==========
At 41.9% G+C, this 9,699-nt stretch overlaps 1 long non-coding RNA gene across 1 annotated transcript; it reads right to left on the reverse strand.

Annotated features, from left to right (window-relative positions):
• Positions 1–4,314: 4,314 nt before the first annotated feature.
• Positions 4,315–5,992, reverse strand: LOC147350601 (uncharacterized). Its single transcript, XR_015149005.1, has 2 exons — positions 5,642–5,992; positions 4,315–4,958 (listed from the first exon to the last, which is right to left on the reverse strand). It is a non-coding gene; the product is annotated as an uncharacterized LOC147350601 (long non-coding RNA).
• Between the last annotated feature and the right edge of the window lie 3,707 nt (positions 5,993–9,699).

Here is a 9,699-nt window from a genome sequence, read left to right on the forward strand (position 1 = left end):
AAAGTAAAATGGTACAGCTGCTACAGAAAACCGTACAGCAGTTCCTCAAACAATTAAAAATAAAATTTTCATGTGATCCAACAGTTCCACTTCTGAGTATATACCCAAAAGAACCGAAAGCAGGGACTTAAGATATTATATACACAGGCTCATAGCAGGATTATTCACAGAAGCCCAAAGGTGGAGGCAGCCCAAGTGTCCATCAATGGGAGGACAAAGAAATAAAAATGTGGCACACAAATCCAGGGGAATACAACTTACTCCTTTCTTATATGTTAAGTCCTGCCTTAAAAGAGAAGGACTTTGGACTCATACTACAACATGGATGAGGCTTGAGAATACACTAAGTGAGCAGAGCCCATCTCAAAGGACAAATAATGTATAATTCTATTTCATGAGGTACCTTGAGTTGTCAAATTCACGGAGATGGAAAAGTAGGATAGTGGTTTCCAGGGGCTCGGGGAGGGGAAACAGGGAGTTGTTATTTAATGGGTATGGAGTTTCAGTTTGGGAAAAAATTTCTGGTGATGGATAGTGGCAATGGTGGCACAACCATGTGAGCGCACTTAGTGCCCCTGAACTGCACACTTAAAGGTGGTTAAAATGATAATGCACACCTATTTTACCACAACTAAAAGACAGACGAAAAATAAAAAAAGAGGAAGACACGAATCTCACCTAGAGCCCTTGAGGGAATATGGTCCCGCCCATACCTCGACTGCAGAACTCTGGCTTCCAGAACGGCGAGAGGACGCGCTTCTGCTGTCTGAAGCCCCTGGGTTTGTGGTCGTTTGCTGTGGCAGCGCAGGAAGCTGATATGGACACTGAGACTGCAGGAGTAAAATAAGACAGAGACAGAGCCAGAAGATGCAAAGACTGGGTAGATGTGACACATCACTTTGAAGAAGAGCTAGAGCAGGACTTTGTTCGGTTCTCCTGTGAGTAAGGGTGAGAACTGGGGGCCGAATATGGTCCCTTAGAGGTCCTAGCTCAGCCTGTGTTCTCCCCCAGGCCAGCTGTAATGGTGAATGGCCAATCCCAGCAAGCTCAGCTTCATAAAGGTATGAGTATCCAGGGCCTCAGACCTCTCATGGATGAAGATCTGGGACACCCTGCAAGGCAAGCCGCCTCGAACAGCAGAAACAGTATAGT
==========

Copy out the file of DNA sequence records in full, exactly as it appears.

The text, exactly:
At 41.9% G+C, this 9,699-nt stretch overlaps 1 long non-coding RNA gene across 1 annotated transcript; it reads right to left on the reverse strand.

Annotated features, from left to right (window-relative positions):
• Positions 1–4,314: 4,314 nt before the first annotated feature.
• Positions 4,315–5,992, reverse strand: LOC147350601 (uncharacterized). Its single transcript, XR_015149005.1, has 2 exons — positions 5,642–5,992; positions 4,315–4,958 (listed from the first exon to the last, which is right to left on the reverse strand). It is a non-coding gene; the product is annotated as an uncharacterized LOC147350601 (long non-coding RNA).
• Between the last annotated feature and the right edge of the window lie 3,707 nt (positions 5,993–9,699).

Here is a 9,699-nt window from a genome sequence, read left to right on the forward strand (position 1 = left end):
AAAGTAAAATGGTACAGCTGCTACAGAAAACCGTACAGCAGTTCCTCAAACAATTAAAAATAAAATTTTCATGTGATCCAACAGTTCCACTTCTGAGTATATACCCAAAAGAACCGAAAGCAGGGACTTAAGATATTATATACACAGGCTCATAGCAGGATTATTCACAGAAGCCCAAAGGTGGAGGCAGCCCAAGTGTCCATCAATGGGAGGACAAAGAAATAAAAATGTGGCACACAAATCCAGGGGAATACAACTTACTCCTTTCTTATATGTTAAGTCCTGCCTTAAAAGAGAAGGACTTTGGACTCATACTACAACATGGATGAGGCTTGAGAATACACTAAGTGAGCAGAGCCCATCTCAAAGGACAAATAATGTATAATTCTATTTCATGAGGTACCTTGAGTTGTCAAATTCACGGAGATGGAAAAGTAGGATAGTGGTTTCCAGGGGCTCGGGGAGGGGAAACAGGGAGTTGTTATTTAATGGGTATGGAGTTTCAGTTTGGGAAAAAATTTCTGGTGATGGATAGTGGCAATGGTGGCACAACCATGTGAGCGCACTTAGTGCCCCTGAACTGCACACTTAAAGGTGGTTAAAATGATAATGCACACCTATTTTACCACAACTAAAAGACAGACGAAAAATAAAAAAAGAGGAAGACACGAATCTCACCTAGAGCCCTTGAGGGAATATGGTCCCGCCCATACCTCGACTGCAGAACTCTGGCTTCCAGAACGGCGAGAGGACGCGCTTCTGCTGTCTGAAGCCCCTGGGTTTGTGGTCGTTTGCTGTGGCAGCGCAGGAAGCTGATATGGACACTGAGACTGCAGGAGTAAAATAAGACAGAGACAGAGCCAGAAGATGCAAAGACTGGGTAGATGTGACACATCACTTTGAAGAAGAGCTAGAGCAGGACTTTGTTCGGTTCTCCTGTGAGTAAGGGTGAGAACTGGGGGCCGAATATGGTCCCTTAGAGGTCCTAGCTCAGCCTGTGTTCTCCCCCAGGCCAGCTGTAATGGTGAATGGCCAATCCCAGCAAGCTCAGCTTCATAAAGGTATGAGTATCCAGGGCCTCAGACCTCTCATGGATGAAGATCTGGGACACCCTGCAAGGCAAGCCGCCTCGAACAGCAGAAACAGTATAGT